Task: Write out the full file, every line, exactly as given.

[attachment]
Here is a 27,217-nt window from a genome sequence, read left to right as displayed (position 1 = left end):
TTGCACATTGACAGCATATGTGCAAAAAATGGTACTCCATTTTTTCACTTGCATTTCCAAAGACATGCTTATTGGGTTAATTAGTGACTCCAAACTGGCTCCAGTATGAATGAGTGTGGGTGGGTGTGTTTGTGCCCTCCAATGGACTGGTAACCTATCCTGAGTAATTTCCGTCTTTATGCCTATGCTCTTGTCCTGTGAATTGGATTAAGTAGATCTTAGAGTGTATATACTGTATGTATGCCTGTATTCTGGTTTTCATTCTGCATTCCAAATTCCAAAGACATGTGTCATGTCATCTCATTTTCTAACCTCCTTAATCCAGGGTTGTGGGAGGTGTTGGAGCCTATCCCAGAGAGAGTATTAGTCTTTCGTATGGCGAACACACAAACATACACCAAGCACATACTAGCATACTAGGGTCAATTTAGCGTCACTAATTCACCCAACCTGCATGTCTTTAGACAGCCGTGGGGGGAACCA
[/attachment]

Here is a 27,217-nt window from a genome sequence, read left to right as displayed (position 1 = left end):
TTGCACATTGACAGCATATGTGCAAAAAATGGTACTCCATTTTTTCACTTGCATTTCCAAAGACATGCTTATTGGGTTAATTAGTGACTCCAAACTGGCTCCAGTATGAATGAGTGTGGGTGGGTGTGTTTGTGCCCTCCAATGGACTGGTAACCTATCCTGAGTAATTTCCGTCTTTATGCCTATGCTCTTGTCCTGTGAATTGGATTAAGTAGATCTTAGAGTGTATATACTGTATGTATGCCTGTATTCTGGTTTTCATTCTGCATTCCAAATTCCAAAGACATGTGTCATGTCATCTCATTTTCTAACCTCCTTAATCCAGGGTTGTGGGAGGTGTTGGAGCCTATCCCAGAGAGAGTATTAGTCTTTCGTATGGCGAACACACAAACATACACCAAGCACATACTAGCATACTAGGGTCAATTTAGCGTCACTAATTCACCCAACCTGCATGTCTTTAGACAGCCGTGGGGGGAACCA